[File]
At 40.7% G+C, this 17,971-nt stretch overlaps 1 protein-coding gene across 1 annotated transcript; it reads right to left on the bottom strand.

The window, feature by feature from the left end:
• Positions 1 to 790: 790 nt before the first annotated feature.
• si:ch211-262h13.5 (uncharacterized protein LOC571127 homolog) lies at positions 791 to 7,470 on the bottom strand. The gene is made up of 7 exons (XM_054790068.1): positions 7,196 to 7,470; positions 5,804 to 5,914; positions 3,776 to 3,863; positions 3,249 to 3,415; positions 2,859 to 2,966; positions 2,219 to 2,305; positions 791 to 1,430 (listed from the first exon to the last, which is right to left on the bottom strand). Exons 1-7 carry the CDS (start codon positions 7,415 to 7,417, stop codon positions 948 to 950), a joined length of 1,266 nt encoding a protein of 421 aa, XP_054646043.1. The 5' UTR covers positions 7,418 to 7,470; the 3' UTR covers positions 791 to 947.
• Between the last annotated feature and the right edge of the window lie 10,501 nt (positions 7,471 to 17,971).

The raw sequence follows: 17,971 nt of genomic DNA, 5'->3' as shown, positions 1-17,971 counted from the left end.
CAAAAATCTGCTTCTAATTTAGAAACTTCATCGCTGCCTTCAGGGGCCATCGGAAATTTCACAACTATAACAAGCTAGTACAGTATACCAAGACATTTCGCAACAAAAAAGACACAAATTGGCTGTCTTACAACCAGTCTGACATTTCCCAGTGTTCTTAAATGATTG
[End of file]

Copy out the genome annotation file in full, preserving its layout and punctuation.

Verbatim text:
At 40.7% G+C, this 17,971-nt stretch overlaps 1 protein-coding gene across 1 annotated transcript; it reads right to left on the bottom strand.

The window, feature by feature from the left end:
• Positions 1 to 790: 790 nt before the first annotated feature.
• si:ch211-262h13.5 (uncharacterized protein LOC571127 homolog) lies at positions 791 to 7,470 on the bottom strand. The gene is made up of 7 exons (XM_054790068.1): positions 7,196 to 7,470; positions 5,804 to 5,914; positions 3,776 to 3,863; positions 3,249 to 3,415; positions 2,859 to 2,966; positions 2,219 to 2,305; positions 791 to 1,430 (listed from the first exon to the last, which is right to left on the bottom strand). Exons 1-7 carry the CDS (start codon positions 7,415 to 7,417, stop codon positions 948 to 950), a joined length of 1,266 nt encoding a protein of 421 aa, XP_054646043.1. The 5' UTR covers positions 7,418 to 7,470; the 3' UTR covers positions 791 to 947.
• Between the last annotated feature and the right edge of the window lie 10,501 nt (positions 7,471 to 17,971).

The raw sequence follows: 17,971 nt of genomic DNA, 5'->3' as shown, positions 1-17,971 counted from the left end.
CAAAAATCTGCTTCTAATTTAGAAACTTCATCGCTGCCTTCAGGGGCCATCGGAAATTTCACAACTATAACAAGCTAGTACAGTATACCAAGACATTTCGCAACAAAAAAGACACAAATTGGCTGTCTTACAACCAGTCTGACATTTCCCAGTGTTCTTAAATGATTG